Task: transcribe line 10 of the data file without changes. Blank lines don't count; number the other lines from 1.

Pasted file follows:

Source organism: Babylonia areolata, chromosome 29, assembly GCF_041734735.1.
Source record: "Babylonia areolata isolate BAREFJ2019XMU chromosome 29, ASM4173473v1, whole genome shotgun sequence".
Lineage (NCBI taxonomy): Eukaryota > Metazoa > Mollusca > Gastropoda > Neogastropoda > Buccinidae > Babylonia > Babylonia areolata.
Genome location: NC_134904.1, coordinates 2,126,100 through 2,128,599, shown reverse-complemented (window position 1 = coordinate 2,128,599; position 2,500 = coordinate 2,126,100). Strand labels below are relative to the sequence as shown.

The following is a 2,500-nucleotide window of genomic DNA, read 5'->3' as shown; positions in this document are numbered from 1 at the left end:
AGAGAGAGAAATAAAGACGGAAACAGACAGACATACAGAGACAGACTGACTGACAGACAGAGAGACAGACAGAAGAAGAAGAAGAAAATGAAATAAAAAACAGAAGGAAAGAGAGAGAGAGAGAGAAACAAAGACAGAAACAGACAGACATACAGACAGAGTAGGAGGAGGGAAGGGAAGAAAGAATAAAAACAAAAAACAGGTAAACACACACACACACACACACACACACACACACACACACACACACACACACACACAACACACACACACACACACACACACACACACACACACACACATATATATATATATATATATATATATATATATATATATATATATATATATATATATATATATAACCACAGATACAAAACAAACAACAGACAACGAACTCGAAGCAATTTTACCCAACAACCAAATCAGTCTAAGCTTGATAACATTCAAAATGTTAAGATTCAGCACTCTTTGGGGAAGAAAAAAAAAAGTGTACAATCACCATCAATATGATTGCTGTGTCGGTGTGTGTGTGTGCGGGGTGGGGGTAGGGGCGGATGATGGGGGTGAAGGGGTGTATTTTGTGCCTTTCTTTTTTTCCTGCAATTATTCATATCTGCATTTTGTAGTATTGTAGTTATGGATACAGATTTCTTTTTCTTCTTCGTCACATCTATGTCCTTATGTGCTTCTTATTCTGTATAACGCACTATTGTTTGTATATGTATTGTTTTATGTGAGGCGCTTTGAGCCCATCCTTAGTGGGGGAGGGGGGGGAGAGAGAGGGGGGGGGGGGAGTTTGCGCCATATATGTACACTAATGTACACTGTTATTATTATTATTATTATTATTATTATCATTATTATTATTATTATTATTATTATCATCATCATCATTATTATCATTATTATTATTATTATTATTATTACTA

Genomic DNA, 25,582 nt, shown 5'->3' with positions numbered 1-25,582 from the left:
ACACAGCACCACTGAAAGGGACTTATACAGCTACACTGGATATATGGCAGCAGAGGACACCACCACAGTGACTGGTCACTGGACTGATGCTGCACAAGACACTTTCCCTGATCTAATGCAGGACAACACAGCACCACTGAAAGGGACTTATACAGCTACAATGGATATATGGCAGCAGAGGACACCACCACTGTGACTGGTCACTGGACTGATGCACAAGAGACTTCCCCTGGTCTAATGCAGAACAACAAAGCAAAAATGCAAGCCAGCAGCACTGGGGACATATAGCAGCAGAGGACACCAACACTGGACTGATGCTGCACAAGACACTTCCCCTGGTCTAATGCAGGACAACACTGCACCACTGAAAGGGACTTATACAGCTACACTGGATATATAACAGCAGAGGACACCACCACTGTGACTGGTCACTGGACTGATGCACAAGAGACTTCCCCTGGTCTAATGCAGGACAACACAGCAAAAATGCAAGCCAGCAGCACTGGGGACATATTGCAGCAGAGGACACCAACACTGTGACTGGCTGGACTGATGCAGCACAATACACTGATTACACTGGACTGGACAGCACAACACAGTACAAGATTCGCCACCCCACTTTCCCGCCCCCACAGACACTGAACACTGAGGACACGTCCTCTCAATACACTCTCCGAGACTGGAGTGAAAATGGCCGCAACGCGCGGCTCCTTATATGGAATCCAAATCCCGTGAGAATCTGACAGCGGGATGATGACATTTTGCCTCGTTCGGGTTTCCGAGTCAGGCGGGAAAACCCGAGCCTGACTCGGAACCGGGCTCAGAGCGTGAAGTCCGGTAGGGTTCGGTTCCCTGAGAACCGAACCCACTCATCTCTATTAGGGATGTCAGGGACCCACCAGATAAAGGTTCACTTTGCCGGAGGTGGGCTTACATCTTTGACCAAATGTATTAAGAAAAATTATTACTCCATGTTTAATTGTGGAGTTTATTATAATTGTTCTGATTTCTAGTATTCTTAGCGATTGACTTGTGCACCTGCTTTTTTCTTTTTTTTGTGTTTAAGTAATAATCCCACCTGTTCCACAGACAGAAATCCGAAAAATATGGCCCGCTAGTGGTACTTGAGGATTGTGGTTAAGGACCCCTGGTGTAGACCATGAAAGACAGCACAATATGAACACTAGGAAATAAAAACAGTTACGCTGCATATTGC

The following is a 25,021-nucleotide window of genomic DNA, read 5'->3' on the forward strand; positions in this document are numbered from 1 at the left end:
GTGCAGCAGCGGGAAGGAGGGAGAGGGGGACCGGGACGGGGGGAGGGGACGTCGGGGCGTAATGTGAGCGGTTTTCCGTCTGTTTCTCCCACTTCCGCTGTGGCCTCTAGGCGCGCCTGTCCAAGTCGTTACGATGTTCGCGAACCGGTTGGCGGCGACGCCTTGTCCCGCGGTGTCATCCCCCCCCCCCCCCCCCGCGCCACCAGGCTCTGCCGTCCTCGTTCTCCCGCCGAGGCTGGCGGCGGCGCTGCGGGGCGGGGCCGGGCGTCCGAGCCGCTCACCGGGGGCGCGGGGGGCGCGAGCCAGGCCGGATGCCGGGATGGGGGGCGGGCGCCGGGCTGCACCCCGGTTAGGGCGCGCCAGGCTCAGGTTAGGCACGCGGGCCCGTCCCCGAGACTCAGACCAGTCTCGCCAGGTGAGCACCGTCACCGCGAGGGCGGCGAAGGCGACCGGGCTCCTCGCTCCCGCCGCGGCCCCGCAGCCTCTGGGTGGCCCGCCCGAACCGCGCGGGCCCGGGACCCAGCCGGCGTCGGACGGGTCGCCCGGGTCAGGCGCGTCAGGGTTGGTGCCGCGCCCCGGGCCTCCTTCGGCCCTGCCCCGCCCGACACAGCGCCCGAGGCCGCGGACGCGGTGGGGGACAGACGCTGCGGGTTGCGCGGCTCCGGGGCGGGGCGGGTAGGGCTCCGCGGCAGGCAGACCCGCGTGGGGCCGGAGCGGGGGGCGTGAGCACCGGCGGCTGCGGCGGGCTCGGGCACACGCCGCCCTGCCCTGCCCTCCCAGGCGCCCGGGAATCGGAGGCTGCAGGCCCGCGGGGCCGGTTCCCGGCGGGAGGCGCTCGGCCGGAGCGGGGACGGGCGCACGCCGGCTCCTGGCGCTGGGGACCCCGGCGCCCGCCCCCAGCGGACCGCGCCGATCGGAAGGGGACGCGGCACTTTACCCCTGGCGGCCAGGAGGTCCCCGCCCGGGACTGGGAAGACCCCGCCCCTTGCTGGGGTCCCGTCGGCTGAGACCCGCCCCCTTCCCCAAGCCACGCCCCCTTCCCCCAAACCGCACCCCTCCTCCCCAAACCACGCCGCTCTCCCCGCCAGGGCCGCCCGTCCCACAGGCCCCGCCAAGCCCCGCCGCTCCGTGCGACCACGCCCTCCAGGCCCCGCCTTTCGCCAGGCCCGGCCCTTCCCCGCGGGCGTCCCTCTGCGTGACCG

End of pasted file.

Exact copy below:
GTGCAGCAGCGGGAAGGAGGGAGAGGGGGACCGGGACGGGGGGAGGGGACGTCGGGGCGTAATGTGAGCGGTTTTCCGTCTGTTTCTCCCACTTCCGCTGTGGCCTCTAGGCGCGCCTGTCCAAGTCGTTACGATGTTCGCGAACCGGTTGGCGGCGACGCCTTGTCCCGCGGTGTCATCCCCCCCCCCCCCCCCCGCGCCACCAGGCTCTGCCGTCCTCGTTCTCCCGCCGAGGCTGGCGGCGGCGCTGCGGGGCGGGGCCGGGCGTCCGAGCCGCTCACCGGGGGCGCGGGGGGCGCGAGCCAGGCCGGATGCCGGGATGGGGGGCGGGCGCCGGGCTGCACCCCGGTTAGGGCGCGCCAGGCTCAGGTTAGGCACGCGGGCCCGTCCCCGAGACTCAGACCAGTCTCGCCAGGTGAGCACCGTCACCGCGAGGGCGGCGAAGGCGACCGGGCTCCTCGCTCCCGCCGCGGCCCCGCAGCCTCTGGGTGGCCCGCCCGAACCGCGCGGGCCCGGGACCCAGCCGGCGTCGGACGGGTCGCCCGGGTCAGGCGCGTCAGGGTTGGTGCCGCGCCCCGGGCCTCCTTCGGCCCTGCCCCGCCCGACACAGCGCCCGAGGCCGCGGACGCGGTGGGGGACAGACGCTGCGGGTTGCGCGGCTCCGGGGCGGGGCGGGTAGGGCTCCGCGGCAGGCAGACCCGCGTGGGGCCGGAGCGGGGGGCGTGAGCACCGGCGGCTGCGGCGGGCTCGGGCACACGCCGCCCTGCCCTGCCCTCCCAGGCGCCCGGGAATCGGAGGCTGCAGGCCCGCGGGGCCGGTTCCCGGCGGGAGGCGCTCGGCCGGAGCGGGGACGGGCGCACGCCGGCTCCTGGCGCTGGGGACCCCGGCGCCCGCCCCCAGCGGACCGCGCCGATCGGAAGGGGACGCGGCACTTTACCCCTGGCGGCCAGGAGGTCCCCGCCCGGGACTGGGAAGACCCCGCCCCTTGCTGGGGTCCCGTCGGCTGAGACCCGCCCCCTTCCCCAAGCCACGCCCCCTTCCCCCAAACCGCACCCCTCCTCCCCAAACCACGCCGCTCTCCCCGCCAGGGCCGCCCGTCCCACAGGCCCCGCCAAGCCCCGCCGCTCCGTGCGACCACGCCCTCCAGGCCCCGCCTTTCGCCAGGCCCGGCCCTTCCCCGCGGGCGTCCCTCTGCGTGACCG